Web content in higher education… 6 personal “pet peeves”

Web Content in higher education: do you have a personal pet peeve?

Spent time last week answering 6 questions sent by Susan Ragland, a chief editor for LINK: The Journal of Higher Education Web Professionals and Web Content Editor at Tarrant County College for the September issue of LINK.

One of them was impossible to answer: 
  • “Usability expert Jared Spool has mentioned the
    phenomenon of useless “girls under trees” photos on
    college/university websites for the past few years. What would you consider
    your biggest pet-peeve when it comes to Web content in higher ed?”

Just one “biggest” pet peeve? Here are the 6 candidates that I sent along to Susan:
  • Print magazines put online using “flip” technology that can’t be read without zooming text.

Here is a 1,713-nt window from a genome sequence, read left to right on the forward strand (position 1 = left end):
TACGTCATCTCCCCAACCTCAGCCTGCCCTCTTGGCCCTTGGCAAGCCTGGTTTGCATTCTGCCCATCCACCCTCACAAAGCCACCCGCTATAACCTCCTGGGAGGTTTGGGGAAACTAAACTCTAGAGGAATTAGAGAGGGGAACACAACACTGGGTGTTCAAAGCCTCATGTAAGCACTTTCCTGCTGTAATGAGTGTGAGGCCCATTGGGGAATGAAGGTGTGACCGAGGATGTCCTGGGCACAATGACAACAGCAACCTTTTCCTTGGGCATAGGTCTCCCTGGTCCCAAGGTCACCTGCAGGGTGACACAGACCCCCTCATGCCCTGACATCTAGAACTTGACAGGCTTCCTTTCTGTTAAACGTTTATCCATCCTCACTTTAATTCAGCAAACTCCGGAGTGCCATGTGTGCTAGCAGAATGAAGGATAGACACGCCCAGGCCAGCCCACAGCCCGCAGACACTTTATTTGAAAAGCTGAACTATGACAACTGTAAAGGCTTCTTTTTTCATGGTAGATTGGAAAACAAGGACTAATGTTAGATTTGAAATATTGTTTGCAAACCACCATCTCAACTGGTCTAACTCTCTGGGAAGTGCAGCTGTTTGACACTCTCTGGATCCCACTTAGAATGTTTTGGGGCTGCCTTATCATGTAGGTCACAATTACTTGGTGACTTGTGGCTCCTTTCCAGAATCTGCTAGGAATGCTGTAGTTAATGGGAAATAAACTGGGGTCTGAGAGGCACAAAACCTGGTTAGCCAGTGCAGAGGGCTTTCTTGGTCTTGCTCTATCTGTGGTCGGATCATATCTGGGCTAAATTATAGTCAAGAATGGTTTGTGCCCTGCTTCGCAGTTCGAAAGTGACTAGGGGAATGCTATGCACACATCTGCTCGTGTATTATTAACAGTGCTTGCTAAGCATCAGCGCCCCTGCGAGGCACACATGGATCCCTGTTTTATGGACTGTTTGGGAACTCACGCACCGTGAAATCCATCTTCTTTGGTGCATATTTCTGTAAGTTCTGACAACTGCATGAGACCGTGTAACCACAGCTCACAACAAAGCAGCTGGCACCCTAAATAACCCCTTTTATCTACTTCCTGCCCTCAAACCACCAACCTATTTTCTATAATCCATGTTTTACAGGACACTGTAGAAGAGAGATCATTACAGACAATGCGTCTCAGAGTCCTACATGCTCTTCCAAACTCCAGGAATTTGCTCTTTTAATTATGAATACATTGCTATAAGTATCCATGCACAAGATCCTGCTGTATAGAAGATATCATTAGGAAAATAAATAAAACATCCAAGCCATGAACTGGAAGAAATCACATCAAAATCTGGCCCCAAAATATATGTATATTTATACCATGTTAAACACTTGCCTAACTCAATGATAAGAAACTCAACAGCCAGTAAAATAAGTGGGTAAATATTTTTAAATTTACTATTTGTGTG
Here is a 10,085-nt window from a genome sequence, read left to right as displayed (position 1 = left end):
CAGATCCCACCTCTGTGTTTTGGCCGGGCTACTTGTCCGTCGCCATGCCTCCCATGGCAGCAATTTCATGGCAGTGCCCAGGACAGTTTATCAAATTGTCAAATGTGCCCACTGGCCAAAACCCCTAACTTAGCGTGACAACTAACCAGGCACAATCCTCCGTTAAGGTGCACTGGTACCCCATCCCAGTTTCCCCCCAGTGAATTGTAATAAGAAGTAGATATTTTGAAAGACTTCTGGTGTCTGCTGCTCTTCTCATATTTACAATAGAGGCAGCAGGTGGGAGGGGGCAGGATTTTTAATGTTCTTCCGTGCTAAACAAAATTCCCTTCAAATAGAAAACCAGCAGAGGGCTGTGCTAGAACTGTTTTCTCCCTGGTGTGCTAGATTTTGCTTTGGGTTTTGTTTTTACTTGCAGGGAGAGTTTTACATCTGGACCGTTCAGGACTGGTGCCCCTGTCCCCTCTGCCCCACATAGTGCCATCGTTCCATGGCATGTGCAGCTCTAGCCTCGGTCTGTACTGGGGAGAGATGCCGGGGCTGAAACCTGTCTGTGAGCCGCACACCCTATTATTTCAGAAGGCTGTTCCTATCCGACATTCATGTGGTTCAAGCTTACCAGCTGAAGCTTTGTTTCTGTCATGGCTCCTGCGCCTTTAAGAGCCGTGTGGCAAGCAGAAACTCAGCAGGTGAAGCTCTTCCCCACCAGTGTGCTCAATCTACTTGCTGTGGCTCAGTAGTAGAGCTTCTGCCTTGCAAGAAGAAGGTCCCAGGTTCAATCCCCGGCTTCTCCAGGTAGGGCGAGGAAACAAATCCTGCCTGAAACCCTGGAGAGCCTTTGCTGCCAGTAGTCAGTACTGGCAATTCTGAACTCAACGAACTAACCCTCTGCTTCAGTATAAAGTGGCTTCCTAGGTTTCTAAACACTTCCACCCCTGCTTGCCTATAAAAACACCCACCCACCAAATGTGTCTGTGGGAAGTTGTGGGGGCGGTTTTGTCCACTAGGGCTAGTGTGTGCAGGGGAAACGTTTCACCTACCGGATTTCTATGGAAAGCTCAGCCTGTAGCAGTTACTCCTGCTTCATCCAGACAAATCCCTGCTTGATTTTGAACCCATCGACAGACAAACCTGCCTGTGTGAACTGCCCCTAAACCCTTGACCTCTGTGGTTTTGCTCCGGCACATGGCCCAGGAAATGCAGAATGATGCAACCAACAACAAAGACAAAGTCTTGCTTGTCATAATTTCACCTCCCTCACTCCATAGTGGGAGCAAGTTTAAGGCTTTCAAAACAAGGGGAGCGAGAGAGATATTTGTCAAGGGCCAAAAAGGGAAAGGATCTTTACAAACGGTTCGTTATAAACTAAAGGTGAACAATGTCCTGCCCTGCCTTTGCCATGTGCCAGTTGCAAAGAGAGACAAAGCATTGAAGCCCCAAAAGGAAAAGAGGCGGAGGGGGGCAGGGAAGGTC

• Inquiry forms that ask for high school codes and personal details not needed to respond to a request for information.
  • Horrible search engine results, driven by the dead content that litters most websites and turns up in searches.
  • Building exterior photos that have no obvious relationship to content on the page.
  • “Why study (name of academic program)…” introductions dripping with academic jargon.
  • FAQ pages with questions not “frequently” asked at all, including “When were you founded?” and “What is your mission?”

Presentations on Mobile Marketing
That’s all for now.

One Comment

  1. Thank you for the mention. I appreciated your taking the time to answer my questions as well as your candor in answering them. Happy Fall Semester everyone! 🙂

Leave a Reply

Your email address will not be published. Required fields are marked *